Kaohsiung Museum of Labor reopens at new site

Kaohsiung, July 25 (CNA) The Kaohsiung Museum of Labor reopened Saturday in a downtown location near two other city museums, where it now has more visibility and exhibition space.
At the opening ceremony, Kaohsiung Deputy Mayor Wu Hong-mo (???) highlighted the significance of the southern city hosting Taiwan's first museum of labor.
He said that for nearly a century, Kaohsiung and its surrounding areas were home to early 20th century shipbreaking yards, and in later years, shipbuilding, petrochemical and steel industries were established there.
Taiwan's first export processing zone was also set up in Kaohsiung 1966, Wu said, adding that the city played a pioneer role in Taiwan's labor movement.
In 2010, Kaohsiung opened the Museum of Labor in an old factory building and since then, the exhibitions have attracted more than 1.4 million visitors.
As part of the city government's efforts to develop a cultural gallery along Kaohsiung's Love River, it decided to move the increasingly popular Museum of Labor to the downtown area where it would have more visibility and exhibition space.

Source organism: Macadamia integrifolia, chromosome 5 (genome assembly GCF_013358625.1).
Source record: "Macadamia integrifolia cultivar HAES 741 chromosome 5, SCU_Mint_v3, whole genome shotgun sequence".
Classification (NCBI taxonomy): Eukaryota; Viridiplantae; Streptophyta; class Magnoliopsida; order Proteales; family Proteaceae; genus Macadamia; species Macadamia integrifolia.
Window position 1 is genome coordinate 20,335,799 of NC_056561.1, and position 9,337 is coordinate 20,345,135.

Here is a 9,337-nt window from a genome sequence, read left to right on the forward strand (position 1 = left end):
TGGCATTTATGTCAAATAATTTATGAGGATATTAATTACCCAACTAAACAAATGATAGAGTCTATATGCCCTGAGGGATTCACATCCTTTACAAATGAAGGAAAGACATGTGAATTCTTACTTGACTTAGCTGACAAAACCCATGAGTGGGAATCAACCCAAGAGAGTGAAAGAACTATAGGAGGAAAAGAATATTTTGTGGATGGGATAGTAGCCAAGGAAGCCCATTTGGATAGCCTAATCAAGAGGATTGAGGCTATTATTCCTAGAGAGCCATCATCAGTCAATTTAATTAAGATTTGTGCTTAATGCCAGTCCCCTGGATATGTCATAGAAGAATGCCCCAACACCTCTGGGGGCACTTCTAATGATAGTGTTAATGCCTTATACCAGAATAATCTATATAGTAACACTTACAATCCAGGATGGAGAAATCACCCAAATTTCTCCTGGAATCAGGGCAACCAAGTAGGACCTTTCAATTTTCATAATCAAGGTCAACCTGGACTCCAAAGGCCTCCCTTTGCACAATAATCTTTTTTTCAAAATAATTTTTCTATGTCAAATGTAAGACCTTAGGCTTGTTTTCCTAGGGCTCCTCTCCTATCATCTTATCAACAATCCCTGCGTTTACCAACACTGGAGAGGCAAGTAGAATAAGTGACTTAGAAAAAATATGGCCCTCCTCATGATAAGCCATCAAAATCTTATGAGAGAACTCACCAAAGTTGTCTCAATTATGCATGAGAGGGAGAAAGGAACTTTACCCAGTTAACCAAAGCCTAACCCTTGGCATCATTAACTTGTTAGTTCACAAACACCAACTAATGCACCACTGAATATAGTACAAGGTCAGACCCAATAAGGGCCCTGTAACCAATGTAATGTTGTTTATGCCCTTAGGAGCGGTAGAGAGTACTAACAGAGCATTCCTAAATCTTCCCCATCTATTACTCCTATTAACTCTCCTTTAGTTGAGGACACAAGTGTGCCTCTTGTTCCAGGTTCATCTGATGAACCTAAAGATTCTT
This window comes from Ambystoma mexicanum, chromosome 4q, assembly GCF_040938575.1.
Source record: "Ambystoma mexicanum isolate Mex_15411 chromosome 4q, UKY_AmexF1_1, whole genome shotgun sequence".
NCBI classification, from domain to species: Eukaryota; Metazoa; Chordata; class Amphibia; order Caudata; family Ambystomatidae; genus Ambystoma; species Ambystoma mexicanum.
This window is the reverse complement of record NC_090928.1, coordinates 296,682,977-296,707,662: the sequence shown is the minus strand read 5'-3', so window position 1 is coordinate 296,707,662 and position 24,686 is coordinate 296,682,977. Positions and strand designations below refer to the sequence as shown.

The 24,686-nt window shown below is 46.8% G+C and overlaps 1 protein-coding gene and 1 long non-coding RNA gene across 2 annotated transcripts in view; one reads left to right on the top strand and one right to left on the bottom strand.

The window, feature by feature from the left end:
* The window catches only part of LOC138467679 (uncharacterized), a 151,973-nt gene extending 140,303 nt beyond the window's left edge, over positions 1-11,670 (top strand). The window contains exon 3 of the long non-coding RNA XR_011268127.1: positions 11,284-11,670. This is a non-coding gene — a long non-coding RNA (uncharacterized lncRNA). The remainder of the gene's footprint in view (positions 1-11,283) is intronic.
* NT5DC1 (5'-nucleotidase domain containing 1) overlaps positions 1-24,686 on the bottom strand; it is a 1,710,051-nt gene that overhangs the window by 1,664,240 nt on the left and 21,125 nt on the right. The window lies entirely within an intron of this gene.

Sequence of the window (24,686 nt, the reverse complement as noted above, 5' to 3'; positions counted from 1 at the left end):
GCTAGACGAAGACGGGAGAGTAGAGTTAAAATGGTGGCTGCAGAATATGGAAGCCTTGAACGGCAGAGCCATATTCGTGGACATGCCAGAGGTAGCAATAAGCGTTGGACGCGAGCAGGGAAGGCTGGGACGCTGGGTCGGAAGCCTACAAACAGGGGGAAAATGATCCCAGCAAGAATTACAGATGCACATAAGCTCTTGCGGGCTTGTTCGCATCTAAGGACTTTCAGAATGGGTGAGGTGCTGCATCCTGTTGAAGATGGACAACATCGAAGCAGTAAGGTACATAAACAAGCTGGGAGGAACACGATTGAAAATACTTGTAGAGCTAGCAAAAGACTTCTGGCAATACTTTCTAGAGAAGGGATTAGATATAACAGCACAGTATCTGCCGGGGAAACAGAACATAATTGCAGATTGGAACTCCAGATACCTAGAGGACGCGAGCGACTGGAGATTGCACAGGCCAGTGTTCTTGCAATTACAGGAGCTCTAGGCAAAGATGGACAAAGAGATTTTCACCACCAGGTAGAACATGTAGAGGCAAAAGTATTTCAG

The labor museum, now located near the city's history and film museums, features the evolution of the labor force in the industrial city, Taiwan's labor movement, and the more recent animation, comics and video games sectors.
One of the permanent exhibitions at the museum details the evolution of the city's industrial sector.
Wu said that as the importance of heavy industry waned toward the end of the 20th century, Kaohsiung's industrial landscape began to change, and digital technology businesses, including animation and video games, have more recently moved in.
In celebrating its re-opening, the museum is hosting a number of special events and displays, including a retro marketplace, and storytelling by workers on the dock, export processing zone, and shipbreaking.
The museum is open to the public from 9 a.m. to 5 p.m. Tuesday through Sunday. Admission is free. (By Chang Che-fon and Lillian Lin)